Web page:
Academic journal article International Journal of Training Research

Using the Critical Incident Technique to Research Decision Making regarding Access to Training and Development in Medium-Sized Enterprises

Academic journal article International Journal of Training Research

Using the Critical Incident Technique to Research Decision Making regarding Access to Training and Development in Medium-Sized Enterprises

Article excerpt

INTRODUCTION

Small and medium-sized enterprises (SMEs) in Australia represented 99.7% of actively trading businesses as at June 2009 (Department of Innovation, Industry, Science and Research, 2011). These SMEs make a substantial contribution to the national economy and employment. For example, in 2009-10 SMEs contributed around 58% of industry value-added and provided employment for around 70% of total industry employment (Department of Innovation, Industry, Science and Research, 2011). Accordingly, the economic performance of the SME sector has a significant impact on national economic wealth and the quality of life of many Australians and their families. Given the economic significance of SMEs in Australia and other countries (Storey & Greene, 2010), development of these enterprises has a crucial role in new employment creation and sustained economic growth. This includes development of the large knowledge and skills base vested in these enterprises through formal and informal learning processes (Kitching & Blackburn, 2002).

Since the emergence of human capital theory (Becker, 1964), the idea of investing in human beings as a form of capital has fuelled interest in workplace training and development (T&D) (see, for example, Dobbs, Sun & Roberts, 2008; O'Keefe, Crase & Dollery, 2007). The provision of workforce T&D has the potential to provide benefits to both employers and employees (Becker, 1964; Storey & Greene, 2010). Employee engagement in continuous T&D is widely viewed as important to the survival of organisations and as a potentially significant source of competitive advantage (Garavan, 2007; Tannebaum, 1997). Bartel's (2000) review of several US studies found that employers' annual return on investment in training varied from 7-50%. From the perspective of employees, access to T&D is increasingly important to ensure their employability because of insecurity in employment and proliferation of flexible contracts of employment (Bulcher, Haynes & Baxter, 2009). Furthermore, employees who make use of employer-provided and vocational training can expect their earnings to increase (Blundell, Dearden, Meghir & Sianesi, 1999).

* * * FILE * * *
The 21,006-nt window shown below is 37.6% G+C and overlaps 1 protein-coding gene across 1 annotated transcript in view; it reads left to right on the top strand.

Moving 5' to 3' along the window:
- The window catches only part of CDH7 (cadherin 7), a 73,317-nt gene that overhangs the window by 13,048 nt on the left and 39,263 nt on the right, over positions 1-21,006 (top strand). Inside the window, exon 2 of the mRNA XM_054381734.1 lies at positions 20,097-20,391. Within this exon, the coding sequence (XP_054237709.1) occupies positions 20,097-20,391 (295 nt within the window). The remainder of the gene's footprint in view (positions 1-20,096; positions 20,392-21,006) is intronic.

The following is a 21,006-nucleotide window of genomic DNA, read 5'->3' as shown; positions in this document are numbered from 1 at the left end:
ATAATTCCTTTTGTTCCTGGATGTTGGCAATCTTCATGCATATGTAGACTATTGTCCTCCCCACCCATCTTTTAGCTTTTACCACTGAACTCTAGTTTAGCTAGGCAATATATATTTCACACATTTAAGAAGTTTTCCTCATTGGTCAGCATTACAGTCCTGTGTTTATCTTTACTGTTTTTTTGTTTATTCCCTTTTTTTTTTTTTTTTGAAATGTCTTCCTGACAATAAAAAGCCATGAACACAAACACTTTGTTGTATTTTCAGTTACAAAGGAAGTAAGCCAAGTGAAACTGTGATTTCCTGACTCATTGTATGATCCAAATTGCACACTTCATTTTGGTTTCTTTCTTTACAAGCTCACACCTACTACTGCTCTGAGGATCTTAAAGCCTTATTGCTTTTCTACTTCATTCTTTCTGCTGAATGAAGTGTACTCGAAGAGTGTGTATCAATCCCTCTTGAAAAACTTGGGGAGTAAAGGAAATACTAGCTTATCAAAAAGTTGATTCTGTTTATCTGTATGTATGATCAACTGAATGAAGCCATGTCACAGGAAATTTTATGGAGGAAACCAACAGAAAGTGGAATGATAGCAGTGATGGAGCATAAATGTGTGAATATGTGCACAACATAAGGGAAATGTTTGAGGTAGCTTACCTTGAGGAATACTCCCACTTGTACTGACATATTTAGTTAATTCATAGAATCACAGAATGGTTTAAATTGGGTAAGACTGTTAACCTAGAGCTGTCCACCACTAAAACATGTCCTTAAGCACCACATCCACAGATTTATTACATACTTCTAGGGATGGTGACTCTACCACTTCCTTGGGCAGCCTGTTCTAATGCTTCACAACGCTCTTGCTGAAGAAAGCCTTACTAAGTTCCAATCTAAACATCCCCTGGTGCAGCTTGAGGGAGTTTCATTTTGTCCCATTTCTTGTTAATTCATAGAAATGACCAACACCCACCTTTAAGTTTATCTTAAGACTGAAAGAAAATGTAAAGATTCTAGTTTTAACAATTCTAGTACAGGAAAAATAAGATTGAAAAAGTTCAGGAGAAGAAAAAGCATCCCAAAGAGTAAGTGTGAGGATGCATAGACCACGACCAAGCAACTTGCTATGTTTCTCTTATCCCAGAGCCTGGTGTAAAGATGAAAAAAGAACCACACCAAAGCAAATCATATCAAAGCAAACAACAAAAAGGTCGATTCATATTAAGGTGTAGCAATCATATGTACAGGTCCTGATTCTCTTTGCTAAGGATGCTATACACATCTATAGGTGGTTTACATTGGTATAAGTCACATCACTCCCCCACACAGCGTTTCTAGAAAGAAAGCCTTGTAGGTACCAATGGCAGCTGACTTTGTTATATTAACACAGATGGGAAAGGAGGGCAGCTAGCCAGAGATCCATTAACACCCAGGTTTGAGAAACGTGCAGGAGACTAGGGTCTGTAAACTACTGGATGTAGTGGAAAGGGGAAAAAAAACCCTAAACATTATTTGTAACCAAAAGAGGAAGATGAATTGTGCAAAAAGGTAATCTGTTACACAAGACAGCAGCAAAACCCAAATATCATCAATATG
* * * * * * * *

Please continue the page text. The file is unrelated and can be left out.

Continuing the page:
However, SME employees are perceived by some commentators as a 'disadvantaged' group within the workforce (Devins, Johnson, & Sutherland 2004) because studies in several countries have found that smaller businesses are considerably less likely to provide formal T&D for their employees than larger businesses (Johnson, 2002; Kitching & Blackburn, 2002; Kotey & Folker, 2007; Smith & Billett, 2005; Storey, 2004). This discrepancy is attributable to several factors including the greater barriers to formal T&D faced by SMEs compared to their larger counterparts (Devins et al., 2004; Kitching & Blackburn, 2002; Kotey & Folker, 2007). These barriers include the cost of such T&D and the opportunity cost of employees' time when they attend T&D events. Commentators also point out that SME owners/managers are reluctant to invest in external T&D because it usually does not focus on firm-specific problems, priorities and work practices (Gibb, 1997; Johnson, 2002; Kitching & Blackburn, 2002). In Australia, where 99.7% of businesses are SMEs (Department of Innovation, Industry, Science and Research, 2011), statistical evidence on the level of employer training is mixed, with some evidence suggesting that Australia is a poor performer by international standards in the provision of training (Smith & Billett, 2005). In contrast, Smith's (2006) analysis of statistical evidence for the extent of employer training indicates an increasing quality and quantity of training in Australian enterprises that is partly driven by government policies aimed at making nationally recognised training more available to employers and employees.

The manager's role in making human capital investment decisions is unquestionably critical. …

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